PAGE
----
Art in Hong Kong you can’t miss (because you might run into it)
I spy with my eye. . .31 statues placed to look like real people! If you’ve walked down Queen’s Road Central towards the Central MTR Station, chances are you’ve seen a dark, immobile figure standing in the middle of the road.
No, its not Voldemort. It’s also not a clueless tourist.
This is the polarizing work and art of sculptor Antony Gormley, a public exhibition of 31 life size, anatomically accurate figures scattered throughout the city. Only four are found at street level and 27 perched on rooftops, all scattered around Hong Kong’s Central and Western District.
The installation has been exhibited in London, Rotterdam, New York, Sao Paulo, and Rio de Janeiro before making its Asia debut.
This marks Hong Kong’s most extensive city-wide public art project, and it sure didn’t get passed easily.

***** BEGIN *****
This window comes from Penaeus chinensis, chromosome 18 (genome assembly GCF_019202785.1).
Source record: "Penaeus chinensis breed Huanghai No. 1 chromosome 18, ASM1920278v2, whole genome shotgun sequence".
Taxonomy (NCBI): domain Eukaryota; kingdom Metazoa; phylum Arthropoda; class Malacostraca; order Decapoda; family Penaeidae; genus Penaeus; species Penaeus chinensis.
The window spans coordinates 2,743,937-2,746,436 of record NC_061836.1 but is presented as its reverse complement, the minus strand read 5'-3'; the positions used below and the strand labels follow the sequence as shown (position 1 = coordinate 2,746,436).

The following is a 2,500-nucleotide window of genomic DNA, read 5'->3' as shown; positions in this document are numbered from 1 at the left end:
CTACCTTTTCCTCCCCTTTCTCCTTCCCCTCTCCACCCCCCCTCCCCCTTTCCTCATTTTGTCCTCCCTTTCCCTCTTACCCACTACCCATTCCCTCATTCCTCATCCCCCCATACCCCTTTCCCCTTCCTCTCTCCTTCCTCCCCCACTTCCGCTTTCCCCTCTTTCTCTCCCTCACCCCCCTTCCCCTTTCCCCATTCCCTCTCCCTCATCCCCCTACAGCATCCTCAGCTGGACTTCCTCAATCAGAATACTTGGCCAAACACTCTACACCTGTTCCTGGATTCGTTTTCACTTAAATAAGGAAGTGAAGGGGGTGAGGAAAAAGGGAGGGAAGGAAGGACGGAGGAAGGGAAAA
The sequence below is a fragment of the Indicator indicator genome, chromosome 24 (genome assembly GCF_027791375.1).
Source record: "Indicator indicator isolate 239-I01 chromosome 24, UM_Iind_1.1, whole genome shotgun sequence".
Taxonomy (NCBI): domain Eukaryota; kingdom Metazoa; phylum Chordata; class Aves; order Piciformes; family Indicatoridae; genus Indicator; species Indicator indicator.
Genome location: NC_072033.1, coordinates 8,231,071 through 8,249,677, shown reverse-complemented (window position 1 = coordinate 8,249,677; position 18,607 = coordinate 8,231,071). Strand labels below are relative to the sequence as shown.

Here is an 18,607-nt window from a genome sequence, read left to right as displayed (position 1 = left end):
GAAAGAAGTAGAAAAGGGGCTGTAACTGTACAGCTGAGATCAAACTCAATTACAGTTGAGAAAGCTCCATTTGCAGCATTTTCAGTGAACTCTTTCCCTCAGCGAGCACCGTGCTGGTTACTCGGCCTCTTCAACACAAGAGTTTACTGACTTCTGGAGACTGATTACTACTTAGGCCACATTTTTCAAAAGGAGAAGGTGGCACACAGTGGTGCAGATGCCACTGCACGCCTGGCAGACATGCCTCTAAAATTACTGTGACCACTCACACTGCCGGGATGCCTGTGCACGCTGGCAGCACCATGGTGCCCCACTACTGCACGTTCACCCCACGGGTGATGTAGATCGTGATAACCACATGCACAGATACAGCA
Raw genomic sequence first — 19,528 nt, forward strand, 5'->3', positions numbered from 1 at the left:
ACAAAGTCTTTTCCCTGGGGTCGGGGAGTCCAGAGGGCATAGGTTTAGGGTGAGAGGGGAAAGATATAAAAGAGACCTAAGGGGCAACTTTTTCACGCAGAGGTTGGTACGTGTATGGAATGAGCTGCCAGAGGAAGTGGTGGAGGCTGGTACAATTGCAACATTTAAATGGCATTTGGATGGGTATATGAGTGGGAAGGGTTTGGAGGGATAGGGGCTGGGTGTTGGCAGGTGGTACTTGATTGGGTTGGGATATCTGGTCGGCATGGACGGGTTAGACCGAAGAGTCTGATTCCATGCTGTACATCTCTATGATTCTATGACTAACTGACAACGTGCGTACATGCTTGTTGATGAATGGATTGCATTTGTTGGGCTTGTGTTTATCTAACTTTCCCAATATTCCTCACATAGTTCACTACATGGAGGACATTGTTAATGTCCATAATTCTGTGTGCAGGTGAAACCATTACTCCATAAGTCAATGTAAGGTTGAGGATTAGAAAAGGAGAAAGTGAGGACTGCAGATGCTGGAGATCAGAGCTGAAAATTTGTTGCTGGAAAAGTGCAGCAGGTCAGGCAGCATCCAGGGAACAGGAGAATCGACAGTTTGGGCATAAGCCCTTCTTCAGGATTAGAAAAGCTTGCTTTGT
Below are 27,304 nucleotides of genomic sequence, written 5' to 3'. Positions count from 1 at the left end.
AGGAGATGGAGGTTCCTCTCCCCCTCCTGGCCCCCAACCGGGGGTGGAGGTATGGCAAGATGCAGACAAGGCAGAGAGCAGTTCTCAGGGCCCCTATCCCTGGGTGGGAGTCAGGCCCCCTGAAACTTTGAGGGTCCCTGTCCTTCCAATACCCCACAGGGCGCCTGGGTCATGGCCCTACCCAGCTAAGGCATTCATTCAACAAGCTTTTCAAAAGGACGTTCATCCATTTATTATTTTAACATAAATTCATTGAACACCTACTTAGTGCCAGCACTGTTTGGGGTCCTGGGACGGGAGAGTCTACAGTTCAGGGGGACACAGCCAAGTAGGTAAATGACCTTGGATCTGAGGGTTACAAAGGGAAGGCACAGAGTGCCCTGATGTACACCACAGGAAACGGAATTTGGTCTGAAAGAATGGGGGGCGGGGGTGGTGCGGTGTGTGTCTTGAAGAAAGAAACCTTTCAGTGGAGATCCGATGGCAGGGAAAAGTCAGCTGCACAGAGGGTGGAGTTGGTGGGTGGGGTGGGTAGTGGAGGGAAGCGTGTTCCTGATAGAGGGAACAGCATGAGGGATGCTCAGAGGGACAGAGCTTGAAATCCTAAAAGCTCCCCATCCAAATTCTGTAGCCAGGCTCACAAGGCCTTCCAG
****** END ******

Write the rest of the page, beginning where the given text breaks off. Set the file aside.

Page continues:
Here’s the scoop on the controversy: We got the low down that much legwork needed to be done to get the project approved. Psychologists were worried the figures would inciteunease from Hong Kong residents. They also worried that people walking by would mistake the statues for jumpers (which is why a lot of campaigning has been done for this exhibition).
One figure, perched on top of Standard Chatered Bank Building might strike some as insensitive, as an investment banker jumped to his death nearby the spot, only last year.
So what do you think? Cheap art for selfies opps or poignant pieces about society?
In any case, it’s fun to see if you can scout out all 31 figures. For a cheat sheet, download a map with the locations on the official site.
The figures will stay in town until May 18, 2016
Hannah Leung American-born and raised, Hannah Leung spent most of her life in New Jersey watching bad television. After four years of breathing in fresh, New England air during college, she moved to Beijing where she worked in PR and edited the Lifestyle section for a State-owned newspaper for four years. Having not purchased an air purifier the whole time, she moved to Hong Kong, where she continued writing (and gave her lungs a break).